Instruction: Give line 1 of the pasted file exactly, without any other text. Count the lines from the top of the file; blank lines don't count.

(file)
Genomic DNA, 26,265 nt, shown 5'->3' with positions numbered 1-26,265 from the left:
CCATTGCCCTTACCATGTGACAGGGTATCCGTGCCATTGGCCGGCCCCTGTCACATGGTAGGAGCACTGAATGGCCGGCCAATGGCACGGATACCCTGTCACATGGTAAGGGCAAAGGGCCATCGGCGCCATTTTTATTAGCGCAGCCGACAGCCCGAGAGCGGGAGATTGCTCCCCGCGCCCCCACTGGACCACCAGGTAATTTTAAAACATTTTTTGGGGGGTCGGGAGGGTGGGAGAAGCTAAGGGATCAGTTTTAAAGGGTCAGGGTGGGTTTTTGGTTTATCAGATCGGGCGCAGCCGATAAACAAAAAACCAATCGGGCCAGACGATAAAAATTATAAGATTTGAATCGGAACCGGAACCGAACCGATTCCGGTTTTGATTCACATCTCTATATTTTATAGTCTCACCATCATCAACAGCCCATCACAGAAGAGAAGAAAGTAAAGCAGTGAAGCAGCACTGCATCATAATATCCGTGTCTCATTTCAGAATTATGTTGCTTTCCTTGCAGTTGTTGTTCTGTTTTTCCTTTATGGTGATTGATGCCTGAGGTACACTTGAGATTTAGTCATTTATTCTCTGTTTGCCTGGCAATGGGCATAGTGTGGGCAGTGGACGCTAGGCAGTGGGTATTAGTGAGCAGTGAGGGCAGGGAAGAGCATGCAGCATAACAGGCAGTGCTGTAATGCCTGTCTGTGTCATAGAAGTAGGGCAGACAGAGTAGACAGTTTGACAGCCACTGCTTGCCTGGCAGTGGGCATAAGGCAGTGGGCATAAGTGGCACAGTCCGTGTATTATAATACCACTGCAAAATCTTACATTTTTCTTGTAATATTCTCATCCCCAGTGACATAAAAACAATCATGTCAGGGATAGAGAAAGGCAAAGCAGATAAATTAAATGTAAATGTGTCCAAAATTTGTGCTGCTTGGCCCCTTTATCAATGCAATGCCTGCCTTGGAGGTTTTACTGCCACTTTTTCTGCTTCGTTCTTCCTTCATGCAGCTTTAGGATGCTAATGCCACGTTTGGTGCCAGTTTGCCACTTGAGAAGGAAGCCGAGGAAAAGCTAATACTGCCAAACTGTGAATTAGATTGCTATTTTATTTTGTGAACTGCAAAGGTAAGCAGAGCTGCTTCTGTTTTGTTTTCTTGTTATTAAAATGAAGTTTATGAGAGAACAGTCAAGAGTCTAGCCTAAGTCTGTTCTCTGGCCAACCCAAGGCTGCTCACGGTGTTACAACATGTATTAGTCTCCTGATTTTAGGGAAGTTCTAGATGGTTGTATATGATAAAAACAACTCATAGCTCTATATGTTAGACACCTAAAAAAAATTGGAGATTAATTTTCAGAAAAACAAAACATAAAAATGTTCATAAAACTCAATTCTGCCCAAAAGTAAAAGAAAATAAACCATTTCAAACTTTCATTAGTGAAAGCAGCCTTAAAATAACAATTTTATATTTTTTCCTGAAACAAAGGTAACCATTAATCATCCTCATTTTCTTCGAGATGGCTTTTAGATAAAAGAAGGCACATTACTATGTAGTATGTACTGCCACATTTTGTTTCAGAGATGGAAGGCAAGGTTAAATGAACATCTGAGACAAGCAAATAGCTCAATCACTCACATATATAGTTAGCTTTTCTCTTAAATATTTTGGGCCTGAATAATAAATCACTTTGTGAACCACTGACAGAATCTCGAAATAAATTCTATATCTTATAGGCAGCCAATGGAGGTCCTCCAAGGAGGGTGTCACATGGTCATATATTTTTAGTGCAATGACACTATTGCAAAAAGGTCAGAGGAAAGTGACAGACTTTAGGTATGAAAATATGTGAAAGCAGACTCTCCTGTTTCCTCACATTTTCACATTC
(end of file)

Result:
Genomic DNA, 26,265 nt, shown 5'->3' with positions numbered 1-26,265 from the left: